Gunpowder
2012-01-22, 09:44 AM
I like the way Savage Worlds does injury and death.

The fact is, it's very hard to die. I wont go into the details, but once you're incapacitated, you get two chances to avoid death, all of which can be rerolled if you have spare fate chips (tokens which allow you to redo/modify a bad roll). Which essentially means that it's only in the really tough battles where you need to use the chips simply to keep up the pressure that you have any real chance of losing a player.

It's less difficult to leave a battle more scarred than you went in.

See, while you get two vigor checks after incapacitation before you end up taking a dirt nap, anything but a raise on the first check gives you an injury - maybe a heavy blow gave you a couple of broken rips, maybe a lucky strike gave you concussion, hell, maybe you got a bullet lodged in your leg. Luckily, most of these only take a week or two to heal. Unless, of course, you're were only lucky enough to just hold on to life.

Some injuries stick around for longer. Those ribs might set badly. The concussion might have done a little more permanent damage to your head. And that bullet wound can get infected, and, well, doctoring on the front line isn't a perfect science.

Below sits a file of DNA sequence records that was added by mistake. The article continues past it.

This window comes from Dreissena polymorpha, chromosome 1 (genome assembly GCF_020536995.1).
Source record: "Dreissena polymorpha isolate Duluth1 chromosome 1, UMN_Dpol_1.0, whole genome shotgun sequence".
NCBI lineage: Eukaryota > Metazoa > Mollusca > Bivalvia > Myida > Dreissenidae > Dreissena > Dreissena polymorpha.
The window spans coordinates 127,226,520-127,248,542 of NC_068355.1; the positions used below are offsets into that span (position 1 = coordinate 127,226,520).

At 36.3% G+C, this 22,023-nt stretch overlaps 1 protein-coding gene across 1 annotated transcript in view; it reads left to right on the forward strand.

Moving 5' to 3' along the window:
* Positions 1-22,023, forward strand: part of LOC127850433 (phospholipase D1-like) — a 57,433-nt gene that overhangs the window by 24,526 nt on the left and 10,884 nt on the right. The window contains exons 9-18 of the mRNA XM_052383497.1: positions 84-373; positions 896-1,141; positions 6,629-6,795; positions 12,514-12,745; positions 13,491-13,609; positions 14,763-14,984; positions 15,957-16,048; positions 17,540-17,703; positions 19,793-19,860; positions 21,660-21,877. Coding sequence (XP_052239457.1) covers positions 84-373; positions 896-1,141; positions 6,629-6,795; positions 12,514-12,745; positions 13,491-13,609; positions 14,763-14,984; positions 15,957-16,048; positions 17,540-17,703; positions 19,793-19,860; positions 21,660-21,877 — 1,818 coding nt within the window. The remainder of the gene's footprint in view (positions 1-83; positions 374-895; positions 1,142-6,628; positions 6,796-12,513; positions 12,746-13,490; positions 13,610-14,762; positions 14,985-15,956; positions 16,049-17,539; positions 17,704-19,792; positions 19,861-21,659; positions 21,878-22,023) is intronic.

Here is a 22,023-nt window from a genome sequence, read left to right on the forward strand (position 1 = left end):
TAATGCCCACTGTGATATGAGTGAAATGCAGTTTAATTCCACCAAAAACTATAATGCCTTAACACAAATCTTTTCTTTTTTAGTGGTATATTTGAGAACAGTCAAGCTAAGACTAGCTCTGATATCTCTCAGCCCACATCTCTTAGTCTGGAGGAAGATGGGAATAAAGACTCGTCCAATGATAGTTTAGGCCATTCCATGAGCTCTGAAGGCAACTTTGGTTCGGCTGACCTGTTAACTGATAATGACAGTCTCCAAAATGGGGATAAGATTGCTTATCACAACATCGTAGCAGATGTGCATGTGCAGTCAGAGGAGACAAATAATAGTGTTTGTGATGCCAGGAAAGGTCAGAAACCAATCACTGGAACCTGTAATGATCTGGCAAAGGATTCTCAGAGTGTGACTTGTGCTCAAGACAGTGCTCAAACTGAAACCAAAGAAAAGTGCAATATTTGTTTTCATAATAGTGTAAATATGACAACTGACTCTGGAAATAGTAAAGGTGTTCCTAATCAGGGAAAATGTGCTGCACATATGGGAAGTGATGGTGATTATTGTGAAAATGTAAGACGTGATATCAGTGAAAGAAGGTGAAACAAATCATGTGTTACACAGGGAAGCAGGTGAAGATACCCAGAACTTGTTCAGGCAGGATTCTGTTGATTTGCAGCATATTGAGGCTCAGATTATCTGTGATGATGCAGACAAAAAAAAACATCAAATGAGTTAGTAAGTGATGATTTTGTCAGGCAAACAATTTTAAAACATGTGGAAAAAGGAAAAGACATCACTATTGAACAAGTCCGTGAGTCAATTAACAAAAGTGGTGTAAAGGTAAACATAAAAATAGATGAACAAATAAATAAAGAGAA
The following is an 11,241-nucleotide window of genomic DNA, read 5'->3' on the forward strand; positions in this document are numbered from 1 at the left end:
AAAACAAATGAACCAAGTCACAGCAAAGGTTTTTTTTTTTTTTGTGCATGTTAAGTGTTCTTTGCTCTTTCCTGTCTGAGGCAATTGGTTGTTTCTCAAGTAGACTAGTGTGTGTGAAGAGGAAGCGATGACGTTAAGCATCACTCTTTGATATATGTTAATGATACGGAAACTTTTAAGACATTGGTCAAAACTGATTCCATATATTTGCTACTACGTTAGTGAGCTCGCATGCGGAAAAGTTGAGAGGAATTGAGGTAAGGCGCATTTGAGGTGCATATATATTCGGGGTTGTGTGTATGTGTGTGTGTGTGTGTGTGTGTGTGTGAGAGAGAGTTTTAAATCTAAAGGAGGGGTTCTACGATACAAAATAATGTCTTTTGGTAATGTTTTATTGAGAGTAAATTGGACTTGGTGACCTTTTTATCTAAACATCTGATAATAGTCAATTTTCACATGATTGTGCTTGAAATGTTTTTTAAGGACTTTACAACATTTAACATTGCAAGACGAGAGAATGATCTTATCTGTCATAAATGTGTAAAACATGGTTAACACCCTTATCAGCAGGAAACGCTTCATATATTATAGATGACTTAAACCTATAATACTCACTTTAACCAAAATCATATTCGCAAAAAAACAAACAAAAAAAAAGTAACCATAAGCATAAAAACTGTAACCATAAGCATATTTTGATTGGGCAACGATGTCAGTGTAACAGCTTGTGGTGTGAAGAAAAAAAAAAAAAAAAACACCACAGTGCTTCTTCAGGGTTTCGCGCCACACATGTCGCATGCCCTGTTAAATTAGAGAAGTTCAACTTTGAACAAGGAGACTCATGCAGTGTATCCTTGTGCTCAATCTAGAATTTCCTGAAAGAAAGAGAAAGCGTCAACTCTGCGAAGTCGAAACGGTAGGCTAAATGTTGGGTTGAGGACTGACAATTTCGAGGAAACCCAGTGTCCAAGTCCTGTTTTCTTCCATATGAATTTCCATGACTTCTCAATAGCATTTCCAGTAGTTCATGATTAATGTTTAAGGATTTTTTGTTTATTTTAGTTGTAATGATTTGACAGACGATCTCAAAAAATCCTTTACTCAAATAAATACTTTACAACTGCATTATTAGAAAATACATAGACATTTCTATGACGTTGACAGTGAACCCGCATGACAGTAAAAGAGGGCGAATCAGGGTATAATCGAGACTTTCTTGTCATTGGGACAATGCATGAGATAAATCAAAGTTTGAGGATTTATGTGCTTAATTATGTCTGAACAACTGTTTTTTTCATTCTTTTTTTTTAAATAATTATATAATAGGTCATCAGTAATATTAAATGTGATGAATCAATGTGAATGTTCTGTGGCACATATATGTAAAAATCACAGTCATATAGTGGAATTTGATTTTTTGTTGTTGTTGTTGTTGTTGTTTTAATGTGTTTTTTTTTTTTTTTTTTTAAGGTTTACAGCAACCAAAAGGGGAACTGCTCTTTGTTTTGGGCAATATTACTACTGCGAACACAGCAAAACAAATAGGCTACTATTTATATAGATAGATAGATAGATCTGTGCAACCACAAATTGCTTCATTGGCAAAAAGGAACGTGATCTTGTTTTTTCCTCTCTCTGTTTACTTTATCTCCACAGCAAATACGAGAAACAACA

In the last deadlands game, we only lost one player, who gave her last breath in the final battle - a fitting end. But we didn't walk into the final battle as whole as we were when we first met. Half the party had some war wound that would stick with them their whole life, and only one player had managed to avoid any injury at all.

And... well, I actually think that this is the best way to play a game. If characters are dying left, right, and centre, there'd be no development, no player investment in any character. But equally, every party is putting themselves in danger to fight for what they believe in, be it honour, justice or even just gold. If it takes a few scars to remind us of that, then I'm happy to risk the trial of rolling on the injury table once in a while.